A couple of updates after some offline inputs on the strain ageing post (maybe much more than a lot of you wanted to know, but perhaps of interest to some):
Peter Mayes of Bredero Shaw (pipe coaters) provided the following:
Taking typical 457.3 x 9.1 mm pipe: Pipe is induction heated to 245ºC. We now also use an infra red temperature gauge post powder booth and FBE coated pipe temperature is constantly in range 189-194ºC after approx 60 s (ie. distance ~7 metres from induction coil exit). This is for a FBE thickness around 900 microns and this cooling is assisted by the use of cool (-30ºC) air through the 60+ application guns. We do not start water cooling until 75-90 s after the powder booth. The heat decay rate is varied by steel mass and FBE thickness (and number of guns). The heat decay for bare steel pipe in the report does not include the cooling from the cold FBE and cold air. For FBE coated pipe I believe that the temperature would be above 200ºC for 60-90 seconds.
Michael Law’s modelling is more relevant for the 3LPE/trilaminate system. As the FBE thickness is only 150-200 microns, having a lower cooling potential and the HDPE is applied at 245ºC, with immediate commencement of cooling water, a temperature above 200ºC may well extend from 120-180 seconds.
For Yellow Jacket coated pipe the steel is heated to approx 55-60ºC to assist in mastic sealant wet out/flow. Although HDPE is again applied at around 245ºC external flood cooling starts immediately and the steel temperature would probably not exceed 100ºC (noting that the HDPE is solid and able to support pipe weight approximately 6 m after the coil – 30 s approx).
So that reconfirms the FBE temperatures and also provides some information on the much lower temperatures involved in HDPE coating. However does HDPE coating still result in ageing?
Valerie Linton (CEO of the Energy Pipelines CRC and heavily involved in the in-service strength research project) also provided some additional information, including this extract from the draft report on the in-service strength project:
… in mild steel strain aging takes a few days at room temperature and 30 minutes at 100ºC. Zhao et al (2000) studying a ultra low carbon (20ppm) bake hardened steel showed that the increase in yield strength … was achieved within a minute for samples aged at 140ºC, 25 min at 100ºC and a couple of days at 50ºC. From these observations it is not unreasonable to conclude that strain aging would occur during the FBE coating process as this occurs at around 250ºC. However, the literature does not provide a clear view as to the extent to which strain aging occurs at each temperature for a given period of time.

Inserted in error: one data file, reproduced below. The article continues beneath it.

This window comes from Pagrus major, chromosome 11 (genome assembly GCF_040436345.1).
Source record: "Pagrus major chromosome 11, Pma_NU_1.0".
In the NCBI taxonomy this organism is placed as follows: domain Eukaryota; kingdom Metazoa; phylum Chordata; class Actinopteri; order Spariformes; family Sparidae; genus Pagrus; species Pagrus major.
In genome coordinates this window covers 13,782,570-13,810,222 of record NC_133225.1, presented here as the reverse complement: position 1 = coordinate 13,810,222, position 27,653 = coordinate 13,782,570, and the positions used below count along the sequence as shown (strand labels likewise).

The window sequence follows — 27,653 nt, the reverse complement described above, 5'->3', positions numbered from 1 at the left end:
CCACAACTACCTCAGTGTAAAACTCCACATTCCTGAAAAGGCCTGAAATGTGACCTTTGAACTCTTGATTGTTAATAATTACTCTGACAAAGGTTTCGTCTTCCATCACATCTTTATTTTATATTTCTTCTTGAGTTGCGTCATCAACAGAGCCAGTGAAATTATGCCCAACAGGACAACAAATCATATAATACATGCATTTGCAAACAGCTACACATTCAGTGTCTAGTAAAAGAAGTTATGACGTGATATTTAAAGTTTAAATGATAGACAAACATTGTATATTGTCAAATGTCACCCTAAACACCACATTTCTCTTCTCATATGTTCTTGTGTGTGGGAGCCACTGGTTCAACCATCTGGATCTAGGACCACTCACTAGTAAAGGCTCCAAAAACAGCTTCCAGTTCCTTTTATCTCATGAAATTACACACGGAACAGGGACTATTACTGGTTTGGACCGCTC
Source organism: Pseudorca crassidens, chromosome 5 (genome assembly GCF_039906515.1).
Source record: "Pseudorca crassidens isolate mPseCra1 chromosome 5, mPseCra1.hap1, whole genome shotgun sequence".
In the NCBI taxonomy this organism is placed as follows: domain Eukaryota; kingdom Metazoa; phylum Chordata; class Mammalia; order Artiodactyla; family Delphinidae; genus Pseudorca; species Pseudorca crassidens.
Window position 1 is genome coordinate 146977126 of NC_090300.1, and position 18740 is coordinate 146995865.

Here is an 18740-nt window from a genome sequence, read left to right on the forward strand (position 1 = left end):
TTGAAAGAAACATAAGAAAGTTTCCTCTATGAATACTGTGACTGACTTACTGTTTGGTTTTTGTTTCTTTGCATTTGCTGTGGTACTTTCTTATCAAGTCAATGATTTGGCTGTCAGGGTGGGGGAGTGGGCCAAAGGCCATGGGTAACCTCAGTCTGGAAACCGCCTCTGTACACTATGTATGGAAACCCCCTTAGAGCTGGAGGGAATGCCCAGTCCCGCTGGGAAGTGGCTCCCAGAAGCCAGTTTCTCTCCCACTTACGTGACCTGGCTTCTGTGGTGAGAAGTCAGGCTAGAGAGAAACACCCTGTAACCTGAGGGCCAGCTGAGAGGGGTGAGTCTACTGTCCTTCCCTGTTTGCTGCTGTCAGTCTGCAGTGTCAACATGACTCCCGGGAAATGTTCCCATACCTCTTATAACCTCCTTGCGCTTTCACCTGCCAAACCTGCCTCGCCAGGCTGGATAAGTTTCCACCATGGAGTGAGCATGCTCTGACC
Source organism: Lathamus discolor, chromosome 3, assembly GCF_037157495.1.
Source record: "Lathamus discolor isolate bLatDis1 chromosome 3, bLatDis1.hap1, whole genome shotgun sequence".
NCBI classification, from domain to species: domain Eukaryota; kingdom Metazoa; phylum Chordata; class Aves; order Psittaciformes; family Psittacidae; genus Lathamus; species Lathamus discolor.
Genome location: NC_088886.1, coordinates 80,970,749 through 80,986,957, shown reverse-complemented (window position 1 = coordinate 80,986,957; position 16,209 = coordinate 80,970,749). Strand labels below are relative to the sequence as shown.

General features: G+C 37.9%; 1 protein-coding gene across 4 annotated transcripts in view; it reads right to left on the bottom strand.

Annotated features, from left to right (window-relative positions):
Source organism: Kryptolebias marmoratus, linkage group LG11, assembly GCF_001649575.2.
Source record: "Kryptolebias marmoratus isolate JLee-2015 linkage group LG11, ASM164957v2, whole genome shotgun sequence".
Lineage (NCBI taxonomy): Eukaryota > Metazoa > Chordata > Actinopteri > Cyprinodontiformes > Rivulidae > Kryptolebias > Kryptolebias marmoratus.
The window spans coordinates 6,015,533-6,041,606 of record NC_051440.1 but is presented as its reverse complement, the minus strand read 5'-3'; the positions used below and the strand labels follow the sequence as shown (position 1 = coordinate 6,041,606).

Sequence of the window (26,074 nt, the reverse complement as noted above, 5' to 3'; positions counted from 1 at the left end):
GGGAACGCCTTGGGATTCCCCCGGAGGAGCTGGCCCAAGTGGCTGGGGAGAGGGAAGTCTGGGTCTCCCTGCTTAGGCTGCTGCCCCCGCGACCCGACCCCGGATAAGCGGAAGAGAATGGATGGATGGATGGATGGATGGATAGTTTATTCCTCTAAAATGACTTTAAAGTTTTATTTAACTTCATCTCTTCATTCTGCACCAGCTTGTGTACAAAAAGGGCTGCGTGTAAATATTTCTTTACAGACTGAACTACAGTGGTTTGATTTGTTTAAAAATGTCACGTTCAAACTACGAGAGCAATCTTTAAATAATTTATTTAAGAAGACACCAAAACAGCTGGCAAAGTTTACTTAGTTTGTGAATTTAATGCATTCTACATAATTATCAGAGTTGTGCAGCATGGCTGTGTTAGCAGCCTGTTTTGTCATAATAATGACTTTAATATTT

This suggests that the short period at less than 100ºC in the HDPE coating line will not result in much ageing. On the other hand, pipe almost always gets left in the sun for a few weeks …
Valerie also had a proper metallurgist’s explanation of how steel yields:
And the imperfections that move through the crystal structure are called dislocations. During plastic deformation (say during pipe making) the stress applied to the steel gives the dislocations enough energy to break free from the local concentrations of solute atoms that prevented them from moving. It is the movement of the dislocations that allows the steel to deform without cracking/breaking. Heating the steel (say during pipe coating) provides the solute atoms with enough energy to diffuseback to the more ‘spacious’ regions in the crystal structure adjacent to dislocations, and so the dislocations are repinned. To get them moving again requires more energy (in the form of applied stress), which has the practical effect of increasing the yield strength.
And finally, the variability of steel properties is all complex stuff for the non-specialist and raises obvious questions about what the pipe specifier is supposed to do (but see John Piper’s comment on the previous post). Because this is only one of several issues that affect pipe specification but are not addressed well (or at all) by API 5L/ISO 3183 there are suggestions that the industry should develop an Australian standard linepipe specification so that we can all have the benefit of the knowledge accumulated by the experts. It would be a good thing, but if it happens at all it will take quite some time. Be patient.